Another Animal-friendly Machine

Between June 2019 and January 2020 the project HAPPY HEDGEHOG (HHH) was implemented at the School of Business FHNW. Initiator and client was Oliver Bendel. In the context of machine ethics, the students Emanuel Graf, Kevin Bollier, Michel Beugger and Vay Lien Chang developed the prototype of a lawnmower robot that stops working as soon as it discovers a hedgehog. HHH has a thermal imaging camera. If it encounters a warm object, it further examines it using image recognition. At night a lamp mounted on top helps. After training with hundreds of photos, HHH can identify a hedgehog quite accurately. Firstly, another moral machine has been created in the laboratory, and secondly, the team provides a possible solution to a problem that frequently occurs in practice: commercial lawnmower robots often kill baby hedgehogs in the dark. HAPPY HEDGEHOG could help save them. The video on youtu.be/ijIQ8lBygME shows it without casing; a photo with casing can be found here. The robot is in the tradition of LADYBIRD, another animal-friendly machine.

Happy Hedgehog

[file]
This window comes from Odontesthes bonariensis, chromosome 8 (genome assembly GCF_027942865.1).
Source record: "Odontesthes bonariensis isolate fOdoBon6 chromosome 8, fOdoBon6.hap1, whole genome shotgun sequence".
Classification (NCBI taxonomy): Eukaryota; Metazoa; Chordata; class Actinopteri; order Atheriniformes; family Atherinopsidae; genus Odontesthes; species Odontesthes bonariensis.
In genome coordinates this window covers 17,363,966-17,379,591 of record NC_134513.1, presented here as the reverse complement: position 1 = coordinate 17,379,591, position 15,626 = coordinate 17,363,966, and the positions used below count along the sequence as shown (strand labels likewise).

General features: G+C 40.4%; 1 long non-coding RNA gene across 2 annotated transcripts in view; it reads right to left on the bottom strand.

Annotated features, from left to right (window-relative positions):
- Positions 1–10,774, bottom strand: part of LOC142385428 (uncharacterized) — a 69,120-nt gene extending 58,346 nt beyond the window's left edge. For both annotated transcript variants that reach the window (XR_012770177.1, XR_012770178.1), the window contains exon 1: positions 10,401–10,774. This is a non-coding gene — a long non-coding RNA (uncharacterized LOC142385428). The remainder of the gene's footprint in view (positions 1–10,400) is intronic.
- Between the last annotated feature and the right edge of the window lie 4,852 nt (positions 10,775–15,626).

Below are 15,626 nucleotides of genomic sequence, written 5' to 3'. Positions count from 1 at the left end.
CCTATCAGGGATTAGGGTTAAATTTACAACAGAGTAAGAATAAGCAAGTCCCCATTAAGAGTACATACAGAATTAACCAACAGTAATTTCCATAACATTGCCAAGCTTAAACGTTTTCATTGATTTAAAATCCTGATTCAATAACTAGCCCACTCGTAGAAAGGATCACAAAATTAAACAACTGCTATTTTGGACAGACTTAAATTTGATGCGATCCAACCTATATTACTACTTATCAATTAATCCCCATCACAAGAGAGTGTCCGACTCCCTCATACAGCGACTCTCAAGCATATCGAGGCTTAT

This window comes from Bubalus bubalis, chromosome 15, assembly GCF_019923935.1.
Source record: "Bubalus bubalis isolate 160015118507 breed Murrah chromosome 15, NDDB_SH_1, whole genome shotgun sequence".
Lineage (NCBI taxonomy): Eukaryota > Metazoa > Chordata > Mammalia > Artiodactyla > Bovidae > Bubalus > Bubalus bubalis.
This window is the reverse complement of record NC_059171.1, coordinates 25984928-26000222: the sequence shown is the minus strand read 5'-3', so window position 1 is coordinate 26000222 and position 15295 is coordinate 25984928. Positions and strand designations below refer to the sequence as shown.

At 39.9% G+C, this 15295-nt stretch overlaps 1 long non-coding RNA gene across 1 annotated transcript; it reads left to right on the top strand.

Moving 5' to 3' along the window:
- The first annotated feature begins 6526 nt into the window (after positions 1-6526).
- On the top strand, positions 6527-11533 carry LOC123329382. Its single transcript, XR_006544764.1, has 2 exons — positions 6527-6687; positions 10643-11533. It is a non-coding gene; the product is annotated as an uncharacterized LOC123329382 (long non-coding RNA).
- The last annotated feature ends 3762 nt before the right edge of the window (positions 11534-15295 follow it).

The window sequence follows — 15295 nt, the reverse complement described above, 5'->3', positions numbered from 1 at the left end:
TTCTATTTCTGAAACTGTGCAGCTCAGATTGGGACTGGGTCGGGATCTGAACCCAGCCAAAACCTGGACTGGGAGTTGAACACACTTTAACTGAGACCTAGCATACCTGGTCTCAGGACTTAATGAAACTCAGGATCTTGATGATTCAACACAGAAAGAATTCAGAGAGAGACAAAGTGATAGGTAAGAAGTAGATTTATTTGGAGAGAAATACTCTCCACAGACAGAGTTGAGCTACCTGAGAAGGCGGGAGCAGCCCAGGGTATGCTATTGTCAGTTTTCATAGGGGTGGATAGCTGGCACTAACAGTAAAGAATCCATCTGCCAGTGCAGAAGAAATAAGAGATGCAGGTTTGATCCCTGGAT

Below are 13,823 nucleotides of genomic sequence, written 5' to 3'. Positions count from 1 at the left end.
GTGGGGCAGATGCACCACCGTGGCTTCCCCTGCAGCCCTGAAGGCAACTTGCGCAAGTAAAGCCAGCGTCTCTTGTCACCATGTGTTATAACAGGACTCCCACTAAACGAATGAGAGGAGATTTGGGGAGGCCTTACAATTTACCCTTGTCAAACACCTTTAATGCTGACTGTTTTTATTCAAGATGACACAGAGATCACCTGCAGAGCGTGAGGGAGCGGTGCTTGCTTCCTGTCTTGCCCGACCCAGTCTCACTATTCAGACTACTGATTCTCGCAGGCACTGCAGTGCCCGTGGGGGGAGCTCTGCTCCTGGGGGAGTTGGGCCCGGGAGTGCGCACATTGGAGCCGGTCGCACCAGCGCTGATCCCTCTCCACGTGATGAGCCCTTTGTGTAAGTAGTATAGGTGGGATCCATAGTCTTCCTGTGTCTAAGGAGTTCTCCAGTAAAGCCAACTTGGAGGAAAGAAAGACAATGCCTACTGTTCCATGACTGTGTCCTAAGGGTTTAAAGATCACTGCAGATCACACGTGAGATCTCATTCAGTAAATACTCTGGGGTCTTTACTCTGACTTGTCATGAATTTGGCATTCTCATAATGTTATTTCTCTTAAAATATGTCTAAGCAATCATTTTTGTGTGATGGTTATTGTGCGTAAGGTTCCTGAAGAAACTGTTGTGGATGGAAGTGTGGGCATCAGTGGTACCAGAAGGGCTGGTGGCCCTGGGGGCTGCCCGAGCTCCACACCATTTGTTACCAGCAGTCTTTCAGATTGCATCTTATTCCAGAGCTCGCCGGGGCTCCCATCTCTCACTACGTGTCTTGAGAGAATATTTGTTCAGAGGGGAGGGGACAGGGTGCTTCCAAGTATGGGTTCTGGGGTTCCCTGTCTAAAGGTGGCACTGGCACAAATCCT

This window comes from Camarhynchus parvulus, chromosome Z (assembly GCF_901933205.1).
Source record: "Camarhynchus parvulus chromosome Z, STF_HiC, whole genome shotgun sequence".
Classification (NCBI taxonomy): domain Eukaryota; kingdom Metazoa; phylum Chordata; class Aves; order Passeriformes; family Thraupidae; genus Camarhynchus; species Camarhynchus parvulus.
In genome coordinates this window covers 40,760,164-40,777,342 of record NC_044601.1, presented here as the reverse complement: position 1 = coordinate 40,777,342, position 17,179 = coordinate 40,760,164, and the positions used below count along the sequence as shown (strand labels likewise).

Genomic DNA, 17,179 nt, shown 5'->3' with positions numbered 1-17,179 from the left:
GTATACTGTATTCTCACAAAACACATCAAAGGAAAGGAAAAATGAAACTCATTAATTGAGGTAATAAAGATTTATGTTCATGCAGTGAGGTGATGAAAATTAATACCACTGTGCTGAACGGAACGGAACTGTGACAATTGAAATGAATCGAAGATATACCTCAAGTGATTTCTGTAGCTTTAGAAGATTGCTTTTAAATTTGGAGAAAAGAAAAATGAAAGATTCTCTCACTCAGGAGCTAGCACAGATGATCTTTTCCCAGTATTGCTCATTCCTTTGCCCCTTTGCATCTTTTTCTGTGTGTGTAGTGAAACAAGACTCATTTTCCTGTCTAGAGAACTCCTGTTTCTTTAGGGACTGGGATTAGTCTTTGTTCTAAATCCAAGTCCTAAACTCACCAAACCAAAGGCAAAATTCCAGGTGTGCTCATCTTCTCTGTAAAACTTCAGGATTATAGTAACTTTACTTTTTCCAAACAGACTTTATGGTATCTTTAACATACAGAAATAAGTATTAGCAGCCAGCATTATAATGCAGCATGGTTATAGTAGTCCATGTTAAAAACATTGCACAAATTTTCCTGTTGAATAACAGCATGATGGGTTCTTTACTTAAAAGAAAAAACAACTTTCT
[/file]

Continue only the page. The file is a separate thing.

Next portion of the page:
Between June 2019 and January 2020, the sixth artifact of machine ethics will be created at the FHNW School of Business. Prof. Dr. Oliver Bendel is the initiator, the client and – together with a colleague – the supervisor of the project. Animal-machine interaction is about the design, evaluation and implementation of (usually more sophisticated or complex) machines and computer systems with which animals interact and communicate and which interact and communicate with animals. Machine ethics has so far mainly referred to humans, but can also be useful for animals. It attempts to conceive moral machines and to implement them with the help of further disciplines such as computer science and AI or robotics. The aim of the project is the detailed description and prototypical implementation of an animal-friendly service robot, more precisely a mowing robot called HAPPY HEDGEHOG (HHH). With the help of sensors and moral rules, the robot should be able to recognize hedgehogs (especially young animals) and initiate appropriate measures (interruption of work, expulsion of the hedgehog, information of the owner). The project has similarities with another project carried out earlier, namely LADYBIRD. This time, however, more emphasis will be placed on existing equipment, platforms and software. The first artifact at the university was the GOODBOT – in 2013.